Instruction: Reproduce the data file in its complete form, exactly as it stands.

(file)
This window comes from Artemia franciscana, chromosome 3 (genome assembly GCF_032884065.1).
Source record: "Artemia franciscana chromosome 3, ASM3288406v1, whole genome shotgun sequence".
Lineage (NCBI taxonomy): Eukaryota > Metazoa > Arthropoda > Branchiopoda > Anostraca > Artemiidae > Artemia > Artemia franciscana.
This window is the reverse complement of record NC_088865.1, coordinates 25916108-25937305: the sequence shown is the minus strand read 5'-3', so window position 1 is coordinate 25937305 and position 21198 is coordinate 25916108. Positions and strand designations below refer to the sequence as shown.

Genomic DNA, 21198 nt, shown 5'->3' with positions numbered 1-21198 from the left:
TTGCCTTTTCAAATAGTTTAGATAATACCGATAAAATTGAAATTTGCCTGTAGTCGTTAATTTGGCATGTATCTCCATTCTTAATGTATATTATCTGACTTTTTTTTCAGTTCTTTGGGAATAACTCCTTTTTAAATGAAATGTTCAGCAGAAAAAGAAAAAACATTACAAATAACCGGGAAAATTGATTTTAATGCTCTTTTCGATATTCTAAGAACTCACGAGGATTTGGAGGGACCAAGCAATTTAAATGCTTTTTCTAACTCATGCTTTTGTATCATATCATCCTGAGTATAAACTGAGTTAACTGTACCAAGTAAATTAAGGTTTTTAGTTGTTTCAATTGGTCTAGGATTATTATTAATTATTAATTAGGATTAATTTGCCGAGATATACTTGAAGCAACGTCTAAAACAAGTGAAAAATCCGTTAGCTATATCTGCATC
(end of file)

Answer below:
This window comes from Artemia franciscana, chromosome 3 (genome assembly GCF_032884065.1).
Source record: "Artemia franciscana chromosome 3, ASM3288406v1, whole genome shotgun sequence".
Lineage (NCBI taxonomy): Eukaryota > Metazoa > Arthropoda > Branchiopoda > Anostraca > Artemiidae > Artemia > Artemia franciscana.
This window is the reverse complement of record NC_088865.1, coordinates 25916108-25937305: the sequence shown is the minus strand read 5'-3', so window position 1 is coordinate 25937305 and position 21198 is coordinate 25916108. Positions and strand designations below refer to the sequence as shown.

Genomic DNA, 21198 nt, shown 5'->3' with positions numbered 1-21198 from the left:
TTGCCTTTTCAAATAGTTTAGATAATACCGATAAAATTGAAATTTGCCTGTAGTCGTTAATTTGGCATGTATCTCCATTCTTAATGTATATTATCTGACTTTTTTTTCAGTTCTTTGGGAATAACTCCTTTTTAAATGAAATGTTCAGCAGAAAAAGAAAAAACATTACAAATAACCGGGAAAATTGATTTTAATGCTCTTTTCGATATTCTAAGAACTCACGAGGATTTGGAGGGACCAAGCAATTTAAATGCTTTTTCTAACTCATGCTTTTGTATCATATCATCCTGAGTATAAACTGAGTTAACTGTACCAAGTAAATTAAGGTTTTTAGTTGTTTCAATTGGTCTAGGATTATTATTAATTATTAATTAGGATTAATTTGCCGAGATATACTTGAAGCAACGTCTAAAACAAGTGAAAAATCCGTTAGCTATATCTGCATC